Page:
There is an ongoing discussions about how to keep young people in employment; how to keep them motivated at work, how to keep them coming back. All reasonable questions and all questions we could probably ask of anyone at any point in their life. The Sydney Morning Herald Sept 18-19 2010 ran an article ‘Love your work? A packed lunch might do the trick.’ And in it you will read that yoga, tai chi, brain gym, boxing and all sorts of things are being introduced into the workplace to make it more interesting and to keep people there. This also seems like a good idea. I’d be happy to do a spot of boxing, tai chi and yoga before my lunchtime sandwich. In the article Tony Wilson (executive coach) says that happiness and wellbeing are about seeing tasks either as threats or as rewards; that is, either something that will benefit us or something that will be a threat to us. The former is good, the latter not so good. Tony also has this to say:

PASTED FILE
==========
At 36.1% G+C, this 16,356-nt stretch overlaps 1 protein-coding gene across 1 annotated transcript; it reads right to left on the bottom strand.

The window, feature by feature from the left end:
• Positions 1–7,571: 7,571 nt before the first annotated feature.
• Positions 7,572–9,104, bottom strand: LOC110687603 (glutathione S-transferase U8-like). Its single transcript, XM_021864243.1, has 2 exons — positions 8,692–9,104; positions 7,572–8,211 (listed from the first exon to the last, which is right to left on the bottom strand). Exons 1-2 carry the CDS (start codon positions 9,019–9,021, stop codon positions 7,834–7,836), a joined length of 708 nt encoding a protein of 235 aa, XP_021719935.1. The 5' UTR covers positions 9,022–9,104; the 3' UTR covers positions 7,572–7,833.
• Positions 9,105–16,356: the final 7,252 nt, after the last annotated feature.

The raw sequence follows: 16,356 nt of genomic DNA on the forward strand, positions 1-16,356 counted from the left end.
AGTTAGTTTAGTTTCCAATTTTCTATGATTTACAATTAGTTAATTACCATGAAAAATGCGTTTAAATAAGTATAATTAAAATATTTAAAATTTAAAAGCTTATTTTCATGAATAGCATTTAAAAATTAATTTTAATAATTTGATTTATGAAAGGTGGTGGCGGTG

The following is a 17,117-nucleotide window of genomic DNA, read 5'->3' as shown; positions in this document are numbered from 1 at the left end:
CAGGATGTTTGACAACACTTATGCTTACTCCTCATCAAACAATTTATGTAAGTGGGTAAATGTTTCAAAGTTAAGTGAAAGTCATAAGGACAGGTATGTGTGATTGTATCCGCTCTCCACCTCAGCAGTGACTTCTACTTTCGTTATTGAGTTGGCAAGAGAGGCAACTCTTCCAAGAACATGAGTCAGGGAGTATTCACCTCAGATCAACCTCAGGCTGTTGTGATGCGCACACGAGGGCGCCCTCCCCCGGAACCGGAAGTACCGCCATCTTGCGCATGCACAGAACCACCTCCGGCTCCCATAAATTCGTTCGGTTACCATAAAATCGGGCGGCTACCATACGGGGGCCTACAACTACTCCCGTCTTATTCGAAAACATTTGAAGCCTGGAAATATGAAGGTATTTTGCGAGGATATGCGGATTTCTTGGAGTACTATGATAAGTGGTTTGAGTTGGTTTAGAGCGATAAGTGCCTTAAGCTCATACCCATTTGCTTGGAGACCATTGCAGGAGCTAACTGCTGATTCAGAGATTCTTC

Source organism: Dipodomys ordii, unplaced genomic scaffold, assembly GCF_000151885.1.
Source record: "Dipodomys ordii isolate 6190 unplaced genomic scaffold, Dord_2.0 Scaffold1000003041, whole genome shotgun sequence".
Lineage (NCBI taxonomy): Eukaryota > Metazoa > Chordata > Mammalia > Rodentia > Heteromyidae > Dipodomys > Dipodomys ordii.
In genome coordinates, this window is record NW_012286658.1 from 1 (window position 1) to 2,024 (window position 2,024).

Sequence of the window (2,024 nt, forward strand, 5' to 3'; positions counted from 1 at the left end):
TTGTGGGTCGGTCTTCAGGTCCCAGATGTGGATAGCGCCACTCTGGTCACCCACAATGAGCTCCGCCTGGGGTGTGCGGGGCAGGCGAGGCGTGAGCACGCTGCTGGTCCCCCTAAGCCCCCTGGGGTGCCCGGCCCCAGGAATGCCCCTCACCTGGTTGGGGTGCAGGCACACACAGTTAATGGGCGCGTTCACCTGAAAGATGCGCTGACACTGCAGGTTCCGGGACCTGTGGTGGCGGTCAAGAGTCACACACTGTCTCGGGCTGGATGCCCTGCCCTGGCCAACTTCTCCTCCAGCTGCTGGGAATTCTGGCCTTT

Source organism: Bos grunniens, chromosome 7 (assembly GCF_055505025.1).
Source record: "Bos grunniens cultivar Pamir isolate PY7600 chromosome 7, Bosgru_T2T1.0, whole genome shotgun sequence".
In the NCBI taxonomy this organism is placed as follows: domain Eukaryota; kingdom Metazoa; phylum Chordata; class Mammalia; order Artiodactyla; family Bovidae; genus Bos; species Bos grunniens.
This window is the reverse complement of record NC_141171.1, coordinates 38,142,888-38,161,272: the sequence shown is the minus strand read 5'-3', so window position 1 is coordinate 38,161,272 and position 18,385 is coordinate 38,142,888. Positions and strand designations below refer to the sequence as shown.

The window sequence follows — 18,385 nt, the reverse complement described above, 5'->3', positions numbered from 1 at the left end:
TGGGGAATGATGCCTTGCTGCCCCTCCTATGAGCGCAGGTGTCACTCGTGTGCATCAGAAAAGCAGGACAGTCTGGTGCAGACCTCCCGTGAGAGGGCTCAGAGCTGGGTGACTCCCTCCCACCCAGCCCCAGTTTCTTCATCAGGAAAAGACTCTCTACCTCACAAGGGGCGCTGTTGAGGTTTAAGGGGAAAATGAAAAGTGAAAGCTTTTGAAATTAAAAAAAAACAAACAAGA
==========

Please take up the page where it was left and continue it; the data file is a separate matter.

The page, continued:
‘When people feel that we have autonomy, have a say in what we’re doing, as well as a certain level of status and belonging, we’re going to perform at peak capacity.’
And this all makes sense. The resilience stuff about being in charge of yourself pops up in this as does that key ingredient a sense of belonging.
John Shields Sydney Uni Faculty of Economics and Business also has something to say and I get the impression that John tends to think that we can overtheatricalise (my word not his) this whole process. He says:
‘If you want people to do a good job, give them a good job to do.’
He says we need to ask:
- Do you have discretion in what you do
- Do you have a variety of tasks?
- How closely do you work with those around you?
And the answers to these questions will give us a good idea about just how happy that person is at work. I think there is something in this for when we are thinking about how to keep young people at work, and possibly even the not-so-young.